Three birds pounce frantically in and out of the sea spray looking for prey. At sea in the tropics, birds are a sign that land is near. Right then on the horizon, an island slowly appears in the salty drizzle from the waves of the reef. We can make out the shadowy silhouette of tiny coconut leaves dancing in the breeze. However, it is not really an island but an atoll since the soil is entirely comprised of coral. Still called schooners by the Polynesians—probably as a nostalgic reference to the times of sailing ships—small freighters leave from Papeete to replenish the atolls in the Tuamotus along a 1,500 km stretch (932 mi) east of Tahiti. The Maeva Nui left the agitation of the Papeete harbor five days ago loaded with freight. As we get closer to the reef, an old lighthouse shaped like an Incan temple peaks out between the coconut trees. Built in 1957 under the urging of the director of public works Madame Degage-Taui, Topaga lighthouse at 27m high (90 ft) had its own particular function. It was meant to be lit only in times of emergency, such as during medical evacuations. A large fire was lit at the top so neighboring islands could see it and send help.
The red and blue hull of the schooner makes its way through the channel of Garuae pass before entering Fakarava lagoon. The freighter will dock in just a few minutes. Sailors will unload the cargo and bring burlap bags onboard filled with local copra. Copra, or “the gold of the Tuamotus,” is dried coconut meat, the heartbeat of the atoll. The inhabitants spend several days in the “sector”— which refers to the areas on the atoll around the main village—where they fill bags stamped with the famous logo “Huilerie de Tahiti.” This intense labor takes place under the scorching Tuamotu sun.
A delightful encounter with a pretty smile
Another place and other scenes: at the airport, the energy is just as palpable. A plane filled with tourists just landed. As we exit the small aerodrome building, we are warmly welcomed by a sweet hot breeze that wraps around us like cotton. A feeling of well-being stays with each visitor. Some people say that a sojourn to the rhythm of the Tuamotus is therapeutic indeed. A convoy of cars bound for the family guest inns in the village leaves the airport. This is daily rush hour in Fakarava. About a dozen vehicles filled with visitors pass in front of Mahia’s house. In Fakarava, the colors of the lagoon are enough to take your breath away and the locals perfect this decor with their kindness and charm. They are never stingy when it comes to telling the history of their island either.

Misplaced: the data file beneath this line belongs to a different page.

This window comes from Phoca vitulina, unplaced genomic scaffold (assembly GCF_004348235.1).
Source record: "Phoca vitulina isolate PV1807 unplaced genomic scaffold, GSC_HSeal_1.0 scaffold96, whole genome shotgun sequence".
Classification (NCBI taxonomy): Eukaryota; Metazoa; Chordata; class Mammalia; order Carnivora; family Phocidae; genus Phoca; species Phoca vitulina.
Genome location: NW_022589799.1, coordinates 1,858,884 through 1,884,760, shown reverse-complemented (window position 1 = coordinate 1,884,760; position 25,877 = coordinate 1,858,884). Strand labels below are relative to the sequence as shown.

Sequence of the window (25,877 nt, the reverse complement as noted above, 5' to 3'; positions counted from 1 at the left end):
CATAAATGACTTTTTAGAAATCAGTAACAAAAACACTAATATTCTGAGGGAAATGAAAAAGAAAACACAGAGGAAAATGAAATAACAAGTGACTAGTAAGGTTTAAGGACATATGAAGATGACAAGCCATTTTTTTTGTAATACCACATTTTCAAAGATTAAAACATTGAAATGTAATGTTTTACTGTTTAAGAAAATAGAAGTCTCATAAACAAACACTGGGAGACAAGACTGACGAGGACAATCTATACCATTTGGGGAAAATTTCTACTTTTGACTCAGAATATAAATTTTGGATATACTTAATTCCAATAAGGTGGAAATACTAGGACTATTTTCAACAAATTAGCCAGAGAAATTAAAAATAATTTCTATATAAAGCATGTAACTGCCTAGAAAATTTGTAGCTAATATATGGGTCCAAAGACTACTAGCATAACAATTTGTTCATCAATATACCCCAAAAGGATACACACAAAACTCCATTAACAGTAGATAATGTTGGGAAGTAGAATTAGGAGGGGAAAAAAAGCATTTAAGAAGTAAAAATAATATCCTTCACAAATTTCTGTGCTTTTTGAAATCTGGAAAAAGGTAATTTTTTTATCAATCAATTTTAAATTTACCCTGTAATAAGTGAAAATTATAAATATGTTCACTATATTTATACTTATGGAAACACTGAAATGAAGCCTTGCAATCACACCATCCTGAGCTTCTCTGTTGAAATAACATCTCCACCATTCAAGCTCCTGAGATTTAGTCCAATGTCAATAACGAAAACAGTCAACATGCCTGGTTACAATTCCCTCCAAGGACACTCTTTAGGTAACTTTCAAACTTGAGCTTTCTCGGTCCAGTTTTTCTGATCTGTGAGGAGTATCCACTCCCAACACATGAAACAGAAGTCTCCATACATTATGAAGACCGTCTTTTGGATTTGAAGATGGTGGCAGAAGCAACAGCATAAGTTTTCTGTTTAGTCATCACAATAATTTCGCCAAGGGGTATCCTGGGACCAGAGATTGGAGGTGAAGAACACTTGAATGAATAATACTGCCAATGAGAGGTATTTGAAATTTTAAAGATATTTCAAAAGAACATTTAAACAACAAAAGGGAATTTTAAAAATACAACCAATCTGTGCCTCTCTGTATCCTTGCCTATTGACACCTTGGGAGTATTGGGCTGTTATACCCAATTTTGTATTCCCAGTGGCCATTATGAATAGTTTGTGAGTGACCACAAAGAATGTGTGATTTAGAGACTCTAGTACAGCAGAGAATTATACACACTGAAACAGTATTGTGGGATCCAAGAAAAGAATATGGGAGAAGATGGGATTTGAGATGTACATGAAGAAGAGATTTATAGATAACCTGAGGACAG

Every day, Mahia Varas, 82, watches all the people pass by and smiles at each one. She is rarely alone. Her family and friends come to see her daily. A giant tropical almond tree (Terminalia catappa) has towered over her land all her life. The tree is 350 years old and is one of the oldest and largest trees in the Tuamotu Archipelago. With an amused smile, Mahia says, “This tree witnessed me grow up, but I never saw it grow!” Perhaps in the Tuamotus more than anywhere else, the trees run the test of time and are part of islander life. There is not enough superficiality or modernity here to disrupt the love and connection that humans have with nature. It offers them almost everything they need. Recently, Mahia saw the construction of a traditional boat-building site next to her house. Boat builders created a large paumotu sailing canoe (paumotu is the Tahitian word for something that comes from the Tuamotu islands). This was an ambitious yet realistic community project. Mahia navigated a sailing canoe when she was a young girl in order to fetch copra from “the sector.” She was peperu – which means she was the one who steered the boat. Her sisters made up the rest of the crew. “It was a woman’s deal,” she mused. She was 17 the last time she sailed on this type of craft.
Fakarava: a biosphere reserve recognized by UNESCO.